Committing to Lifelong Learning


“We now accept the fact that learning is a lifelong process of keeping abreast of change. And the most pressing task is to teach people how to learn.” – Peter Drucker

Since the 2017 ASU + GSV Education Technology Summit, I’ve been reflecting on a presentation that had hundreds of education experts excitedly agreeing on one profound point: lifelong learning is a requirement of the modern world.

Learning is changing

It wasn’t long ago that our paths for learning in life were fairly straightforward – you went to school before moving on to college and, after graduating, you began your life as a working professional. You presumably would have learned everything you’d need to know for the different phases of your career during your time as a student. There wasn’t much of a need to think about education and learning past those primary milestones.

asu gsv lifelong learning

In today’s society, that approach simply isn’t practical. Industries are evolving rapidly and there is now more information to learn than ever before. According to a recent report from IBM Marketing Cloud, 90% of the world’s data was created in the past two years alone. Taking that into consideration, think about how the technology you use on a daily basis has changed over the last few years. From the apps on your phone to the backup camera on your car, the technologies you use have likely changed significantly in recent years. (And it’s pretty incredible!)

The IoT, AI, and ML

The IBM report also concluded that the introduction of new devices, sensors, and technologies to our daily lives will accelerate the speed at which we are creating data. Consider smartphones and how they’ve changed our everyday lives. They’ve changed the way we consume and share information, how we communicate with each other, and how we learn. Not only have smartphones made it easier to learn as part of the internet of things (IoT), but they’ve also played a significant role in shaping how information is created.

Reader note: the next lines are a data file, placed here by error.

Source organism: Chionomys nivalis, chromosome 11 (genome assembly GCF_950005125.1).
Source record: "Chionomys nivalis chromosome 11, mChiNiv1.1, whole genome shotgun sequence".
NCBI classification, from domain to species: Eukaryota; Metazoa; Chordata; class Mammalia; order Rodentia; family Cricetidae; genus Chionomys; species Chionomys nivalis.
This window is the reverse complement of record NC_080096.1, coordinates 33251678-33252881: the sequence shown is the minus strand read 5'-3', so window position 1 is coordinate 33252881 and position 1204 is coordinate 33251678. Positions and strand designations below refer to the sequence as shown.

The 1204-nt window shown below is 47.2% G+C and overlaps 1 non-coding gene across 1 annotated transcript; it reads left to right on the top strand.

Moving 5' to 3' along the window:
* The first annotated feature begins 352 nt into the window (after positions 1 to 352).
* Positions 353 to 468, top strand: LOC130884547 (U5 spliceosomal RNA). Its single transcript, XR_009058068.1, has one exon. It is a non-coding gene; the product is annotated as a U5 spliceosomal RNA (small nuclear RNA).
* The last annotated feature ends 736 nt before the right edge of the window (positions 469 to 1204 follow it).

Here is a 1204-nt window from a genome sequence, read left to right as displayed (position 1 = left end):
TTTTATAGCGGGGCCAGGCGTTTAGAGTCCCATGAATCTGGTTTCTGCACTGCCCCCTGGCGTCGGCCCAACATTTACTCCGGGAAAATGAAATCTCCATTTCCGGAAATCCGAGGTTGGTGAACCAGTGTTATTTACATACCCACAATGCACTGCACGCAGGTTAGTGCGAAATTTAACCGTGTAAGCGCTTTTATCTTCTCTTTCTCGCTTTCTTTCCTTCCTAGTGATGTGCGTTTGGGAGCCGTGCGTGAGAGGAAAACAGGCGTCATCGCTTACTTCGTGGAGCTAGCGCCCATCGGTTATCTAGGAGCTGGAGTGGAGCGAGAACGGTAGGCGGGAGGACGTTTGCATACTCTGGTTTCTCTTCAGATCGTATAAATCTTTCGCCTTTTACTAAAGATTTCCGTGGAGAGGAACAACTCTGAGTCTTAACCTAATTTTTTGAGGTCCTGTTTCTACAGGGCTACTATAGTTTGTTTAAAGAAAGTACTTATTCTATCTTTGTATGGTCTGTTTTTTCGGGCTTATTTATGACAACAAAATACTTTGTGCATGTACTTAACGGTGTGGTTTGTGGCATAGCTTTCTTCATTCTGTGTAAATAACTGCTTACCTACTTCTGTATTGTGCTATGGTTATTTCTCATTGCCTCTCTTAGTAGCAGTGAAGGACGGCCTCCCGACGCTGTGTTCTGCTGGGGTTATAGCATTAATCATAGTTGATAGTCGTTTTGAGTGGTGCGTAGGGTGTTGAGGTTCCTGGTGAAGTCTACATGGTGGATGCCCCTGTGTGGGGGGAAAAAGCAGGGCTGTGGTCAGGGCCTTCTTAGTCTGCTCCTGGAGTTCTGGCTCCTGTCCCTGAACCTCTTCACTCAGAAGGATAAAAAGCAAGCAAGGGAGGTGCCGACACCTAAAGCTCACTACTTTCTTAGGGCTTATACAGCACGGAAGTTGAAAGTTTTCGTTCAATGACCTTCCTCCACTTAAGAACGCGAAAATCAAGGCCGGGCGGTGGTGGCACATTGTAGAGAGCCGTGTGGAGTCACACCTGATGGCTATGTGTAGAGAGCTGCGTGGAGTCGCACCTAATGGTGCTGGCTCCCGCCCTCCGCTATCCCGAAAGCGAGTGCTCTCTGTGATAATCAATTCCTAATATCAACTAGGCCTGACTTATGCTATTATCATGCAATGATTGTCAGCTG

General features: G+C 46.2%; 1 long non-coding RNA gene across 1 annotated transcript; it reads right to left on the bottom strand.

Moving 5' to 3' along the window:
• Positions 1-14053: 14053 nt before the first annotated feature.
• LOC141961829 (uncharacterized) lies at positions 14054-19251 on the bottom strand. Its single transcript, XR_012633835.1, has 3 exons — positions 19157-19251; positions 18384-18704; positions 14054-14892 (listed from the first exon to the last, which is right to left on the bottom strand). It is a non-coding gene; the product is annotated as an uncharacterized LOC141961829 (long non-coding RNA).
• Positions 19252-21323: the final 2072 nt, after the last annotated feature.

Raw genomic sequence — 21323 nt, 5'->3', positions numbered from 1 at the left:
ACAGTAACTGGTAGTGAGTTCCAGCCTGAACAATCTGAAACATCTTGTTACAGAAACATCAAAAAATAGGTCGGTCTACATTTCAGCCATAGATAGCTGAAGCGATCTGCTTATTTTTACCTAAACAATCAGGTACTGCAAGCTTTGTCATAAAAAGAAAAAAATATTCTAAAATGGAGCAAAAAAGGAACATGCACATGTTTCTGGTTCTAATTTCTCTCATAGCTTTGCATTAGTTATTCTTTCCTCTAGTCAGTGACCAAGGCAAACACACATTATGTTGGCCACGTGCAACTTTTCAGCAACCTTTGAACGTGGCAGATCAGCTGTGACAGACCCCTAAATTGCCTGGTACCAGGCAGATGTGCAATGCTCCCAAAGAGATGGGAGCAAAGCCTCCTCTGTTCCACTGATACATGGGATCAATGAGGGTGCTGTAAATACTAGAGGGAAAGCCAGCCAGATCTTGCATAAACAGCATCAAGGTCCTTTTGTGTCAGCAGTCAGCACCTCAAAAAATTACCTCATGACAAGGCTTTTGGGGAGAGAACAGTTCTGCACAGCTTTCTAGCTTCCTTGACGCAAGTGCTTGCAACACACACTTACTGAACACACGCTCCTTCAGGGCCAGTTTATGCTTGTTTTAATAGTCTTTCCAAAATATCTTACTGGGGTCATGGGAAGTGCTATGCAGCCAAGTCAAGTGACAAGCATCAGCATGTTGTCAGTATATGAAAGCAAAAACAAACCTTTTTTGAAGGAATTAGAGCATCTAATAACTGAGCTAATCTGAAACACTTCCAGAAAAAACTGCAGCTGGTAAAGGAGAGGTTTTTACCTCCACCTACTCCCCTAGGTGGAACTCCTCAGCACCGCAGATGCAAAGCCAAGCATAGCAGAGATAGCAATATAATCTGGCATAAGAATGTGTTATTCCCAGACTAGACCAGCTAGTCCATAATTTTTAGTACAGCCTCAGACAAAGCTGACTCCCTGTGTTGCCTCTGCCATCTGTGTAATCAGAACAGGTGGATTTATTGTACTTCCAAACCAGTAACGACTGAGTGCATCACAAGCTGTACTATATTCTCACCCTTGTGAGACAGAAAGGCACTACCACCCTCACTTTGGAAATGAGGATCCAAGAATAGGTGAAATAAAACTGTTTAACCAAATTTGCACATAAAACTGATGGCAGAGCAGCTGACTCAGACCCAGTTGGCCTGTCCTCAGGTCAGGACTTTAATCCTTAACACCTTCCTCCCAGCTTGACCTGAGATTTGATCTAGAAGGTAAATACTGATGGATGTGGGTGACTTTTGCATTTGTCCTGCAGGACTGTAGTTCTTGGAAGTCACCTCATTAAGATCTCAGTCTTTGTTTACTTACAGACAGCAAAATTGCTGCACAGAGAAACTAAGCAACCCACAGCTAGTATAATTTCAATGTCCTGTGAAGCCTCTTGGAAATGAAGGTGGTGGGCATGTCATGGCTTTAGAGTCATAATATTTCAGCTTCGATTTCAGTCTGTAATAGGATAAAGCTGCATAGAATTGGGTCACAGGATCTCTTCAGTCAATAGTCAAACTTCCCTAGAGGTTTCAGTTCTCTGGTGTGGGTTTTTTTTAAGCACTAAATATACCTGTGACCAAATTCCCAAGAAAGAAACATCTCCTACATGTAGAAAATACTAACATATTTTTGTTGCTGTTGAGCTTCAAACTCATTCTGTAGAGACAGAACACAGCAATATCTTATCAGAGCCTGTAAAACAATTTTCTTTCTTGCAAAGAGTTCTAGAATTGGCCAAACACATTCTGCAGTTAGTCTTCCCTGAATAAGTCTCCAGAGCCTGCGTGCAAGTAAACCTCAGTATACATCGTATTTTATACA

The IoT, alongside artificial intelligence (AI) and machine learning (ML), are key factors to consider when discussing the need for lifelong learning. Looking specifically at engineering and manufacturing, the IoT, AI, and ML have had a major impact on the job market. Much of what used to be done manually has been replaced by automated options that improve speed and efficiency, leading to a decline in job opportunities. With continued advancements in technology, AI, and ML, it’s likely we’ll see more jobs lost to automation in the future.

florida international university

At the same time, these things are opening doors for entirely new career opportunities. For example, at Florida International University’s College of Engineering and Computing, you can now complete a degree in IoT. The convergence of coding and design is creating the need for a whole new kind of product designer. The future standard skillset of an engineer or designer will have to include an in-depth understanding of coding and software integration to ensure the usability and operability of their products.

Committing to lifelong learning

We have essentially found ourselves in a highly connected society where there is always new information to take in and we must create our own opportunities through the pursuit of knowledge. Evidence shows that not only is lifelong learning a necessity, but that people want to learn.

According to a survey from the Pew Research Center, more than half of all working Americans think that they will need to develop new skills during their career. The same survey showed that 45% of working Americans enrolled in a class or sought out extra training to learn and improve their skills. In a different survey, conducted by ManpowerGroup, 93% of millennials are even willing to spend their own money on training and furthering their education.

Embarking on the journey of lifelong learning as a society is a symbol of our progress and innovation. Each new advancement and invention presents us with an opportunity to learn, adapt, and grow. Our commitment to lifelong learning will continue to spur us forward.

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Tony Glockler
About the Author

SolidProfessor Co-Founder and CEO, CAD junky, sailer, surfer and former world traveler (before kids, that is).